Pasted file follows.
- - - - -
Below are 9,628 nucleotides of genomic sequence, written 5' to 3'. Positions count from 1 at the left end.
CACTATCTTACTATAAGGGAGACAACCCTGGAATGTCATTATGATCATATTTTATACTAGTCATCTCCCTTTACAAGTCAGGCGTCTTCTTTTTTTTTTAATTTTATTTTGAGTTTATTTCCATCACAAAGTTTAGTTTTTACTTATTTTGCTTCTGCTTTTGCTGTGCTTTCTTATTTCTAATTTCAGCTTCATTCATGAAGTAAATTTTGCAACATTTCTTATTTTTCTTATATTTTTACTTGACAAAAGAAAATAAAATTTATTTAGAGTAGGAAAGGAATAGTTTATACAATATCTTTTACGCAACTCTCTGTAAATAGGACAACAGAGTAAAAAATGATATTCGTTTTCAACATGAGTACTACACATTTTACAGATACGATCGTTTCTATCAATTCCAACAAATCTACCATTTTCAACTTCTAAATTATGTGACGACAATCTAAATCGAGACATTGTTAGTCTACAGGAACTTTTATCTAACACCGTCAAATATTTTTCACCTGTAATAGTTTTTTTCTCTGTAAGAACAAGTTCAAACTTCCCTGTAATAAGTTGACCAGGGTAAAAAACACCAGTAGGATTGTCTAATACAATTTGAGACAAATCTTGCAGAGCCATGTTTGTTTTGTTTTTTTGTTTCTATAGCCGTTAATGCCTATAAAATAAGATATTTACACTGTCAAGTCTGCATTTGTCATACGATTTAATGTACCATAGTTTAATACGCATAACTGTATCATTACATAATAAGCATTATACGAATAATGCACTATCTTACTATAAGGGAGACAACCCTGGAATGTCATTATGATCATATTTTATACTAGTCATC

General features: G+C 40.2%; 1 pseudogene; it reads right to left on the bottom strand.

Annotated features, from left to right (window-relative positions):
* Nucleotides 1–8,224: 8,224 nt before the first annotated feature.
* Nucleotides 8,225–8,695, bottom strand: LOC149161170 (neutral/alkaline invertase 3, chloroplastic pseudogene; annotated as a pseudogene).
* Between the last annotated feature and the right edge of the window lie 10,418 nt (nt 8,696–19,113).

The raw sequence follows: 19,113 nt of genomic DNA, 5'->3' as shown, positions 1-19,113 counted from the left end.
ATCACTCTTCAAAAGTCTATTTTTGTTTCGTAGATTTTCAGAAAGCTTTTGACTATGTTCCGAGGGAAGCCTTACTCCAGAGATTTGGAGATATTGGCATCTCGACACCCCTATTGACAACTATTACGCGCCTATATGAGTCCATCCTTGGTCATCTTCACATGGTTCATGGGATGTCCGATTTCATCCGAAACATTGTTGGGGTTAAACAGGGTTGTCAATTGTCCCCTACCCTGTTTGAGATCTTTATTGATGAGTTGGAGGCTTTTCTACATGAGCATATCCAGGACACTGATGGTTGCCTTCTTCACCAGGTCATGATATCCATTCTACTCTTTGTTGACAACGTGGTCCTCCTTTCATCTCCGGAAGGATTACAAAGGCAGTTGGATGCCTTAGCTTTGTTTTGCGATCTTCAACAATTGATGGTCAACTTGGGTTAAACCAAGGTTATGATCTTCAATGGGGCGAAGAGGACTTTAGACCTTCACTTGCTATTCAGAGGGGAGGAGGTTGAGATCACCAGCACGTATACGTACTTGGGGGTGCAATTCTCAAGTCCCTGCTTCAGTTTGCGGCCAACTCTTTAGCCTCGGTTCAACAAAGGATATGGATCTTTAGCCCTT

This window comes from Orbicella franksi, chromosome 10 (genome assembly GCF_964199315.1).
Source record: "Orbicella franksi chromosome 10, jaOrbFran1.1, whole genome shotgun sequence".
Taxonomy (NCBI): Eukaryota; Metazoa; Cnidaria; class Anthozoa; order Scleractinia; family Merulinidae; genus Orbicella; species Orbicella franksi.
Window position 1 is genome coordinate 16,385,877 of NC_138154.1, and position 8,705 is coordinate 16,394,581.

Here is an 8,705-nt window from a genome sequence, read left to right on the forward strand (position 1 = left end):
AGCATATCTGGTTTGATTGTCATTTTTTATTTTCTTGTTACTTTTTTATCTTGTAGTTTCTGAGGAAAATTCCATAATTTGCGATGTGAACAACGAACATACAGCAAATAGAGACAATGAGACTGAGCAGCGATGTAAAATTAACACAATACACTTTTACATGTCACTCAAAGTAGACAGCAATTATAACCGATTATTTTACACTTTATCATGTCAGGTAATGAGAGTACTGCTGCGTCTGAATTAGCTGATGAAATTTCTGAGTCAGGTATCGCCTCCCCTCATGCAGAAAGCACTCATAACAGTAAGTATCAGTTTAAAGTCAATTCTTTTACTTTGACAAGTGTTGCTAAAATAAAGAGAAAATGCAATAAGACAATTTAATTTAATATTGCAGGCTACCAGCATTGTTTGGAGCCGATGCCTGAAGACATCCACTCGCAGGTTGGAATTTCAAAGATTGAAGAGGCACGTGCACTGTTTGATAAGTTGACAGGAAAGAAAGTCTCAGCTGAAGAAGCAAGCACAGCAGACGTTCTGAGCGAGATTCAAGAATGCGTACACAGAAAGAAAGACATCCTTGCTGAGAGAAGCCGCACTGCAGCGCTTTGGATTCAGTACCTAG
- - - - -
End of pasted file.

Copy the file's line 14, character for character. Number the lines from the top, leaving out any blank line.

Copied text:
Here is an 8,705-nt window from a genome sequence, read left to right on the forward strand (position 1 = left end):